I should note that I kept the 17″ wheels (most GTIs I see have upgraded 18″ wheels). The 17 s have better road feel (more comfortable as compared to lower profile tires), are cheaper to replace the rubber on and, since they are lighter in weight by at least 5 pounds (less inertial mass) they perform better in the corners. They also have better winter traction. I don’t know why people insist on getting the 18″ wheels. Looks, I guess.
So now I have the power and the contact with the road. Next I got a short shifter. The Audi TT has a short throw shifter that is an OEM direct replacement for the one that comes stock on the GTI. It is under $100 to purchase and instal. The difference isn’t huge but it makes the manual transmission just that bit nicer.
By the way, the DSG automatic transmission on the GTI is very nice. I’m just a ‘row the boat’ kind of guy.
These three mods are my main performance changes. I’ve done a couple of cute cosmetic things. I bought some decals to go over the dummy buttons that all cars have. The eject button on my console is my favourite.
I changed all the light bulbs in the interior of the car to LEDs. They are much brighter and much whiter. For $25 I really like the ambience that much better. I went with SuperbrightLEDs superwhite 5000.
To enhance level cornering and stiffen the body a bit I installed a Unibrace UB body brace underneath the car. As well, to prevent wheel hop and tighten up shifting through the gears I installed a modified polyurethane lower engine mount (cost all of $10 and makes quite a difference). Shifting gears is now a tighter more precise experience.
I’ve done a couple of minor cosmetic stuff I won’t bother mentioning for now.
Last week I disconnected the Soundaktor–a device under the hood that responds to the ECU to essentially pipe noise into the passenger cabin. They have so well insulated the passenger cabin that people can’t hear the growl of the engine, thereby detracting from the performance experience of driving the car. A number of high end cars do this.
I decided to see what the car sounds like with it disconnected. It’s not hard to do. You have to remove a rubber gasket under the hood, lift up the rain tray and reach under the windshield and disconnect. I am pondering this one.
The car is definitely quieter. On the highway it’s very nice. Around the city I kind of miss the growl that makes me feel I’m sitting on a more powerful power plan than I actually am. I may reconnect it in the future but for now it will stay disconnected.
About 3 years ago I began playing squash. A little late in life but better late than never. It’s a sport that I’ve really come to enjoy. And the Athletic Centre at the University of Toronto has almost a dozen courts in pretty good shape… not to mention that the AC is a great facility that is very handy.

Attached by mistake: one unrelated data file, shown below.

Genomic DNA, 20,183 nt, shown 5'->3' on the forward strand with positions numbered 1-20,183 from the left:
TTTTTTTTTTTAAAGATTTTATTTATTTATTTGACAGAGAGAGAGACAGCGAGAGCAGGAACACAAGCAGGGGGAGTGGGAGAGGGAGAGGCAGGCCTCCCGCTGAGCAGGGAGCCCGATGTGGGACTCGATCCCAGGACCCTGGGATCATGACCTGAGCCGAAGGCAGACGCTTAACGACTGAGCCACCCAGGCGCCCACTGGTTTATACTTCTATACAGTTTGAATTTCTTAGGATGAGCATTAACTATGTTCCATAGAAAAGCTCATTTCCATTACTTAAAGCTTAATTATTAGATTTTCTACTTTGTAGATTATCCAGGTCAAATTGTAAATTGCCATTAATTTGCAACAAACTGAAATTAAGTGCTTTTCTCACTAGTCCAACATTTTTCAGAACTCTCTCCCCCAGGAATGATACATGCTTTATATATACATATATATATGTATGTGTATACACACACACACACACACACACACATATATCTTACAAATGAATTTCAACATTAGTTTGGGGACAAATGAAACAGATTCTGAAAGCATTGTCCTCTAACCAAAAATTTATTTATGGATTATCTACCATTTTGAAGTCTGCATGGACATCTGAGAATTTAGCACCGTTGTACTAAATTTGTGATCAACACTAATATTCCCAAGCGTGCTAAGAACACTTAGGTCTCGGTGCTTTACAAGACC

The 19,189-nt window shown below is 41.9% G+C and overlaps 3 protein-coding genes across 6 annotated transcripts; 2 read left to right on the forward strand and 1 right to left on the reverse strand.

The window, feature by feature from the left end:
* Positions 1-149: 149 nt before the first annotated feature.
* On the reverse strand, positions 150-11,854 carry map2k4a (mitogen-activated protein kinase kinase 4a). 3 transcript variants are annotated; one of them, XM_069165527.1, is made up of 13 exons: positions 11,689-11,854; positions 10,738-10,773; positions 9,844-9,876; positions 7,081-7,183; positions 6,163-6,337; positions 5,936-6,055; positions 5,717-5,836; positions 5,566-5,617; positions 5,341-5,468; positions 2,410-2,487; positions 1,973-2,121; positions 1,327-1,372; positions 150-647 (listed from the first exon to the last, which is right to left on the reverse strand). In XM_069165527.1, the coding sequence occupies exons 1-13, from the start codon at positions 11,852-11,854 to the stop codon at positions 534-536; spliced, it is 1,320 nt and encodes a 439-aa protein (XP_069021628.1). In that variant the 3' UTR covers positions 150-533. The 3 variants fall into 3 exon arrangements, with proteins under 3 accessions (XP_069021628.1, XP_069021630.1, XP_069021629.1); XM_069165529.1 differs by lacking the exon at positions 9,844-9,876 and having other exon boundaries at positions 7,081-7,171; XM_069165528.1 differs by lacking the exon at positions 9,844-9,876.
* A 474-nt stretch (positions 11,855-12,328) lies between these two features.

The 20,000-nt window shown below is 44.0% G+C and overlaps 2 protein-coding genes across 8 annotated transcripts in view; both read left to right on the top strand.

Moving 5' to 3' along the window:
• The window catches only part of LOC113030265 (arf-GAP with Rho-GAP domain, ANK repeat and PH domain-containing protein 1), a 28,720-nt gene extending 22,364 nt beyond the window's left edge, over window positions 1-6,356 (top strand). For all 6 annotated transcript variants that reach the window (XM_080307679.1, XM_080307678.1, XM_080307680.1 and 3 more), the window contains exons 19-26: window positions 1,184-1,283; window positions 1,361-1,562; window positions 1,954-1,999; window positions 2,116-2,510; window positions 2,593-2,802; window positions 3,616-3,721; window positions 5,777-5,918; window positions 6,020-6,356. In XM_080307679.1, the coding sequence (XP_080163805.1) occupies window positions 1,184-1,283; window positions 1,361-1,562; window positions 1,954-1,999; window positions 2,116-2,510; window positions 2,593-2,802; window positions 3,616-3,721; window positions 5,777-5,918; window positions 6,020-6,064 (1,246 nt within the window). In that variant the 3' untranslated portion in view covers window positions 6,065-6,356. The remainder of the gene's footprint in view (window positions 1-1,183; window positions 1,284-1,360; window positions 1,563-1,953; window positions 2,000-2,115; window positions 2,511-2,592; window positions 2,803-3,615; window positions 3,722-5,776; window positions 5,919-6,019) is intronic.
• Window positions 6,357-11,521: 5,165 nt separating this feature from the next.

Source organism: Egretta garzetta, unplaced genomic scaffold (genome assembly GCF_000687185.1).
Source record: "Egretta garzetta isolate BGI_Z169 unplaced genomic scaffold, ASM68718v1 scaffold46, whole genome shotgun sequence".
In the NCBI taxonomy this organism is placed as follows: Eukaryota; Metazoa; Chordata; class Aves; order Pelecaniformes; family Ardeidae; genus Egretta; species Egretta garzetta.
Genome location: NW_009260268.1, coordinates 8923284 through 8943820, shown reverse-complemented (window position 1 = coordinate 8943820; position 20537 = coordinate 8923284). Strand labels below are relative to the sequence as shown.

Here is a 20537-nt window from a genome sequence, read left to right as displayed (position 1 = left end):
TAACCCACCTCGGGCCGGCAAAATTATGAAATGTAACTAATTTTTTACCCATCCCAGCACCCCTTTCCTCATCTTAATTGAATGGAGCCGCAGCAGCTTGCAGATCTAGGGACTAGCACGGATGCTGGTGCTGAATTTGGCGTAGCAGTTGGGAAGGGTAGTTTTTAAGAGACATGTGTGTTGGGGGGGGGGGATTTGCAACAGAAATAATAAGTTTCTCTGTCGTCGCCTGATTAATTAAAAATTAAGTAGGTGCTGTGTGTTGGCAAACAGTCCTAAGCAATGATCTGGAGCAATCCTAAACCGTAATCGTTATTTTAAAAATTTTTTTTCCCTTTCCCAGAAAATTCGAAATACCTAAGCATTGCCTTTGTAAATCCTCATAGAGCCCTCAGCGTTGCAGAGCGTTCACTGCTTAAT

So, anyway, after several years I’m wondering about a new racquet and some stringing options to enhance my otherwise lame game. Me being me, I’ve researched the topic and thought others might benefit from some of the stuff I’ve learned.
There are two basic shapes. Almost everyone these days is using the teardrop shape with the open neck. Because the strings in these racquets are longer they give more bounce to the ball after being struck. They, therefore, result in more power. However there is always a trade off of power for control. A teardrop shaped racquet will impart less control.
Most teardrop racquets have a lower string density (usually 12 x 17 or so–that’s 12 vertical by 17 cross strings). That means each string is less tethered down and moves more with each ball strike, again decreasing accuracy of the shot.
The other basic shape is oval or quadra shaped. These racquets have closed throats. The string pattern is about 16/17, ie: a denser pattern for more control. But, there is less power imparted by an impact of the same speed and strength.
Contrary to what many people think, a tighter strung racquet is a less powerful one. The deformation of the strings and the resultant trampoline effect is what imparts speed to the ball. Tighter strings don’t move and therefore don’t trampoline as much.
That’s why teardrop racquets with longer string length and lower string density are used for power while the reverse is true for control.
Depending on your game, you should use a racquet that either enhances your strength or smooths out your weaknesses. I’m still working on what is best for me. My current racquet is more of a control oriented one (Dunlop Liquidmetal). More on my next choice later. Of course most racquets promise to to enhance both, but there is always a trade off.
Aside from string tension (as above) there are other attributes to string technology. First is gauge. The higher the gauge the finer the string. The finer the string the more power (they usually stretch more) as well as the better the control (based on finer ball indentations). But the world is unfair and finer strings will break more easily. That’s $40 for a re-stringing. Gauges are 17, 18 and even 19. I think you’ll likely find it hard to get anything other than 17 or 18. By the way, 16 gauge is pretty thick for squash and not recommended. I have heard of shops that don’t do much squash stringing who have used 16 gauge because they have it is stock for tennis racquets.